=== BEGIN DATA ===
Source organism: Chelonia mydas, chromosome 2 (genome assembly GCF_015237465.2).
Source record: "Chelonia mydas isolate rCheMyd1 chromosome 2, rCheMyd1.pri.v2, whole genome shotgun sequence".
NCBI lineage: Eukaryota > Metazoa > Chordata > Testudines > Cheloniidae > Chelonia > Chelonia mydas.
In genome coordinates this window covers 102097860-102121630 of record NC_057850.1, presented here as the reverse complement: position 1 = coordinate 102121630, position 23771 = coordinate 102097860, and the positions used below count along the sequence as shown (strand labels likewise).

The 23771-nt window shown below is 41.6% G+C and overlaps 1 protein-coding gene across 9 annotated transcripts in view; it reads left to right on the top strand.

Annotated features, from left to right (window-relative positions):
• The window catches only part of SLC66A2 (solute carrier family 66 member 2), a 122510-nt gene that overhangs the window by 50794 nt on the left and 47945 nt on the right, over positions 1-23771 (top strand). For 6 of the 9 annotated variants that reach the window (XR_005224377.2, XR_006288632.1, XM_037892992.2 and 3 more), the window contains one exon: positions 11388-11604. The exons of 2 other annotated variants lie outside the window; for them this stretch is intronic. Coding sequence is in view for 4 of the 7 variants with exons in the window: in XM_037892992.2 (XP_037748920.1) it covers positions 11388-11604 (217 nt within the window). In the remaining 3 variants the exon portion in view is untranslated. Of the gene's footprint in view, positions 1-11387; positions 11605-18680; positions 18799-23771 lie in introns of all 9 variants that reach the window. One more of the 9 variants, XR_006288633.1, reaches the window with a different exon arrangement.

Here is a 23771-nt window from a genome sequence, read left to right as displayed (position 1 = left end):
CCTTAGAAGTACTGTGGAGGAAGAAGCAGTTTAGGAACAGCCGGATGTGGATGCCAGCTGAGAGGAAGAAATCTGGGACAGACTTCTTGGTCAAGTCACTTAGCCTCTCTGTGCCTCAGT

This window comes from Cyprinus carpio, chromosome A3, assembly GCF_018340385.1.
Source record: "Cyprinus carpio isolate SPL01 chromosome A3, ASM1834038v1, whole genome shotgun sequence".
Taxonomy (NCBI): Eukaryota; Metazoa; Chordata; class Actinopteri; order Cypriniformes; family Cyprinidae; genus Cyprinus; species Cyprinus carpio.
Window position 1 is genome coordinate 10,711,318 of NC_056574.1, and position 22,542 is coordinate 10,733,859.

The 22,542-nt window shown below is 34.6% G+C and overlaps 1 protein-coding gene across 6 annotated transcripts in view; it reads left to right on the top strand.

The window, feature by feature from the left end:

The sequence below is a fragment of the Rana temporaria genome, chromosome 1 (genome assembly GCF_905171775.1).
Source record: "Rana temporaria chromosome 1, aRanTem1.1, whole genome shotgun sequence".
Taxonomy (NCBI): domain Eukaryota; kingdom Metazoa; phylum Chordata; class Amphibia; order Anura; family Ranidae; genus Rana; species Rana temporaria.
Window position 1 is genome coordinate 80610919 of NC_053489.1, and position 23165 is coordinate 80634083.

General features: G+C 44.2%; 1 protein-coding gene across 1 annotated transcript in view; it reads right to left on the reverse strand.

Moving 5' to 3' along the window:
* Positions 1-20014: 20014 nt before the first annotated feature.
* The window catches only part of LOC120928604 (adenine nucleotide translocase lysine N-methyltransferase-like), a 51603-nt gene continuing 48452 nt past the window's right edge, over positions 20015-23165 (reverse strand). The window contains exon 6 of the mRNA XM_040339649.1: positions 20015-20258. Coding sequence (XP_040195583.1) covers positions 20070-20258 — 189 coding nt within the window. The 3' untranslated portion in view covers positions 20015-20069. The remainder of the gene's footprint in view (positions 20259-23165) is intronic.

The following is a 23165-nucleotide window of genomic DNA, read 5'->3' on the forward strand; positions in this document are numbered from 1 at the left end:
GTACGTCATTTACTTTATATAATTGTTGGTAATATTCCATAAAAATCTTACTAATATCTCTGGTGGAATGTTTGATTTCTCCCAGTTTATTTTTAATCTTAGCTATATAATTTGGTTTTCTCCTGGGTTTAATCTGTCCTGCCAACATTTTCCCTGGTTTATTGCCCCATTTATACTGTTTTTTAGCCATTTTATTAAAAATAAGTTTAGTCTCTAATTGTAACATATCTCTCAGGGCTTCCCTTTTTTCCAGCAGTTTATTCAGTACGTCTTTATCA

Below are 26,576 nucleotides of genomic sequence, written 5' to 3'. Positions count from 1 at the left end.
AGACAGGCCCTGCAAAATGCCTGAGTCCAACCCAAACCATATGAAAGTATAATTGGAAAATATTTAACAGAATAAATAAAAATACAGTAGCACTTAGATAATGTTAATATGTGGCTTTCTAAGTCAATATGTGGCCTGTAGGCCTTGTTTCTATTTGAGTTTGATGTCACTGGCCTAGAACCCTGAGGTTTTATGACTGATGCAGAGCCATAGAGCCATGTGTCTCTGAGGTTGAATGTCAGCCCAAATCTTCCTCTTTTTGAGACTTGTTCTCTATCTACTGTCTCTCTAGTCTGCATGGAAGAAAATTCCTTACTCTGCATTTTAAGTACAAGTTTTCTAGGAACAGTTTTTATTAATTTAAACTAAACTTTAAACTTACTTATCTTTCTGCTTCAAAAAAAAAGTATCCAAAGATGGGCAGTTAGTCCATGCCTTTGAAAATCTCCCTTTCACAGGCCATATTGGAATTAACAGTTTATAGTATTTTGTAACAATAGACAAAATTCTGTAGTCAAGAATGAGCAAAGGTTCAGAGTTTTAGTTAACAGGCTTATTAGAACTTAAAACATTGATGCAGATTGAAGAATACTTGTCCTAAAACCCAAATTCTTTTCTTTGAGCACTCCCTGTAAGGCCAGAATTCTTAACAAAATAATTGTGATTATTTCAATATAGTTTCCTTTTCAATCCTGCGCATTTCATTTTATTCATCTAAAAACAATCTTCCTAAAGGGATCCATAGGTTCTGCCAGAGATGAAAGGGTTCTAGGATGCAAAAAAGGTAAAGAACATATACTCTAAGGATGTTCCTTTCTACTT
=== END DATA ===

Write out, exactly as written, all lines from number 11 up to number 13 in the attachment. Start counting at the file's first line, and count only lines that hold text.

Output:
Source record: "Cyprinus carpio isolate SPL01 chromosome A3, ASM1834038v1, whole genome shotgun sequence".
Taxonomy (NCBI): Eukaryota; Metazoa; Chordata; class Actinopteri; order Cypriniformes; family Cyprinidae; genus Cyprinus; species Cyprinus carpio.
Window position 1 is genome coordinate 10,711,318 of NC_056574.1, and position 22,542 is coordinate 10,733,859.